Regina v Klass; Court of Appeal (Criminal Division) (Lord Justice Mantell, Mr Justice Hooper and Judge Michael Walker) 27 November 1997
The Court of Appeal allowed the appeal of Kennedy Francis Klass against his conviction on 16 January 1997 at Chelmsford Crown Court of aggravated burglary, but substituted a conviction of burglary pursuant to section 3 of the Criminal Appeal Act 1968.
The appellant was one of three men who burgled a caravan. The window of the caravan was broken, and when the occupant stepped outside he saw a man, who was not the appellant, with a piece of pole in his hand. The victim told the man he did not have any money, and the man smashed him over the head with the pole. The victim ran away and the man followed him and repeatedly struck him with the pole.
On his return to the caravan, the victim discovered that various items were missing. Several hours later the appellant was arrested in connection with another matter. He initially denied involvement in the burglary, but his fingerprints were found inside the caravan. He eventually admitted having been present outside the caravan, and said that one of his companions had suggested the burglary. He had, however, been surprised when one of them had pulled out the pole.
John C. Barker (Registrar of Criminal Appeals) for the appellant; Susannah Farr (Crown Prosecution Service, Chelmsford) for the Crown.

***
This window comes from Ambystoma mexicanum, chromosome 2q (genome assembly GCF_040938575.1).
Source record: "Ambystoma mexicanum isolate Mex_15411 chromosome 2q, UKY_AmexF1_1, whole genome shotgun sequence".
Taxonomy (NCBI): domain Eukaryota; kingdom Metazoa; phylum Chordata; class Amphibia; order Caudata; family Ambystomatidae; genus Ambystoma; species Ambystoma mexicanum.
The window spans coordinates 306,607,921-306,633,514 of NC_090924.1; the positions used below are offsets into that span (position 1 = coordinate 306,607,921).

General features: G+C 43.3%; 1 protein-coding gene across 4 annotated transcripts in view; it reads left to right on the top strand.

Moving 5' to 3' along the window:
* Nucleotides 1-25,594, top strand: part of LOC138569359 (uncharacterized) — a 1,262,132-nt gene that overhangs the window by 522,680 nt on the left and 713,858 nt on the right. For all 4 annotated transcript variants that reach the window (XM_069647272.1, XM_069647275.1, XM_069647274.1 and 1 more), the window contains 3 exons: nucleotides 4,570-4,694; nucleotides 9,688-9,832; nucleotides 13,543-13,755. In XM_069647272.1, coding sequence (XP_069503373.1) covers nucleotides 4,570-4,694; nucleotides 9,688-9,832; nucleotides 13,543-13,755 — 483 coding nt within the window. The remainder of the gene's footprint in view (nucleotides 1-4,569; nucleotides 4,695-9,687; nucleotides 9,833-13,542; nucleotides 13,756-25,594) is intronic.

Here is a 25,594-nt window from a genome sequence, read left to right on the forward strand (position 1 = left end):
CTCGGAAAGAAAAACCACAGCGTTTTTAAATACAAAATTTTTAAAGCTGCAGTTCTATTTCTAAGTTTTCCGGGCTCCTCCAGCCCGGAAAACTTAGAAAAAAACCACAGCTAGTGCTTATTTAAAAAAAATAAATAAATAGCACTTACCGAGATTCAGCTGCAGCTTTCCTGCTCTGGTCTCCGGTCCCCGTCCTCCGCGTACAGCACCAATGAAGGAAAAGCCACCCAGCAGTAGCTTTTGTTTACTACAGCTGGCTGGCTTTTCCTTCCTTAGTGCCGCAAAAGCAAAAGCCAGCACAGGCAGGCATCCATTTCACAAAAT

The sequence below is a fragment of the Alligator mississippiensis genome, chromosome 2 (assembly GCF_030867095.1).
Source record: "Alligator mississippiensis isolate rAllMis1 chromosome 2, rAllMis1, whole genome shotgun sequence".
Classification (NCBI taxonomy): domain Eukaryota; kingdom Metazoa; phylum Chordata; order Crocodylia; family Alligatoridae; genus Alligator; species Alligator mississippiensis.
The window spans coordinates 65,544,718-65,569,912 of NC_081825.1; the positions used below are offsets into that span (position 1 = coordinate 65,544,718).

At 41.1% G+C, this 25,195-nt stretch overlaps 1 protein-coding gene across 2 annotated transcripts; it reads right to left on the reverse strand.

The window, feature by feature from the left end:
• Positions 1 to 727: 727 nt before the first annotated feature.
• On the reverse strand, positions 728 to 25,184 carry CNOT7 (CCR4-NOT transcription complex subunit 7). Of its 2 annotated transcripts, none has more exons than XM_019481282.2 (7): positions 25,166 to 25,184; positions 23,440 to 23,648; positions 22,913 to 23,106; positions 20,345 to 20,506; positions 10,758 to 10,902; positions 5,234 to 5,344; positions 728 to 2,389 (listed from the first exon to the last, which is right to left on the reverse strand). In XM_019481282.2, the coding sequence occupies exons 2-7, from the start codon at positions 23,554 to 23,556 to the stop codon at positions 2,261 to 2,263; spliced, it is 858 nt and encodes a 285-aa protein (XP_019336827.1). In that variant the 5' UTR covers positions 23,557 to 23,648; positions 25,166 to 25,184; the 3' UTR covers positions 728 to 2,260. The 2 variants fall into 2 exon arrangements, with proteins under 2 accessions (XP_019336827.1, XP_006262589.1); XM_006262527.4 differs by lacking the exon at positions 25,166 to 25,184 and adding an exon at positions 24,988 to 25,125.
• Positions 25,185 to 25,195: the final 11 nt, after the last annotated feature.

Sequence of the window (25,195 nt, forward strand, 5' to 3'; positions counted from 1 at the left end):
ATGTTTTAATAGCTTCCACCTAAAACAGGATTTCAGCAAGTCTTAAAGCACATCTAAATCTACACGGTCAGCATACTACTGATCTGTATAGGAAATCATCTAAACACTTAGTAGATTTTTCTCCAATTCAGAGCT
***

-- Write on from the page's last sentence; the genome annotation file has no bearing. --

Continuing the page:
Mr Justice Hooper said that the appeal raised one question of law: whether the offence of aggravated burglary could be committed if the weapon was not being carried by the burglar or one of the burglars who entered the building. Section 9(1)(a) of the Theft Act 1968 provided:
A person is guilty of burglary if (a) he enters any building or part of a building as a trespasser and with intent to commit any such offence as is mentioned in subsection (2) below.
One of the offences mentioned in subsection (2) was the offence of “stealing anything in the building or part of the building in question”. Section 10 of the Act provided:
A person is guilty of aggravated burglary if he commits any burglary and at the time has with him . . . any weapon of offence . . . ; and for this purpose . . . (b) “weapon of offence” means any article made or adapted for use for causing injury to or incapacitating a person or intended by the person having it with him for such use.
To commit the offence the person must have a weapon of offence with him at the time of entry: see R v O’Leary (1986) 82 Cr App R 341.
There was no evidence that the pole had ever entered the caravan. It had been used to break the window, but that was not, on the facts of the case, an “entry” within the meaning of the word in section 9(1) of the Act.
Assuming that there was only one weapon and that that weapon was with the person on the outside of the building, that person committed a burglary if he was aiding and abetting the burglary being committed by the person effecting entry. A strict interpretation of section 10 would therefore lead to the conclusion that both could be convicted of aggravated burglary.
The gravamen of the offence of aggravated burglary was, however, entry into the building with a weapon. The purpose of section 10 was to deter people from taking weapons into buildings and other people’s houses while committing burglary. Although there were certain academic attractions in the strict approach to the interpretation of the section, a purposive approach was to be preferred. The conviction for aggravated burglary would be quashed, but a conviction of burglary would be substituted, pursuant to section 3 of the Criminal Appeal Act 1968.
– Kate O’Hanlon, Barrister
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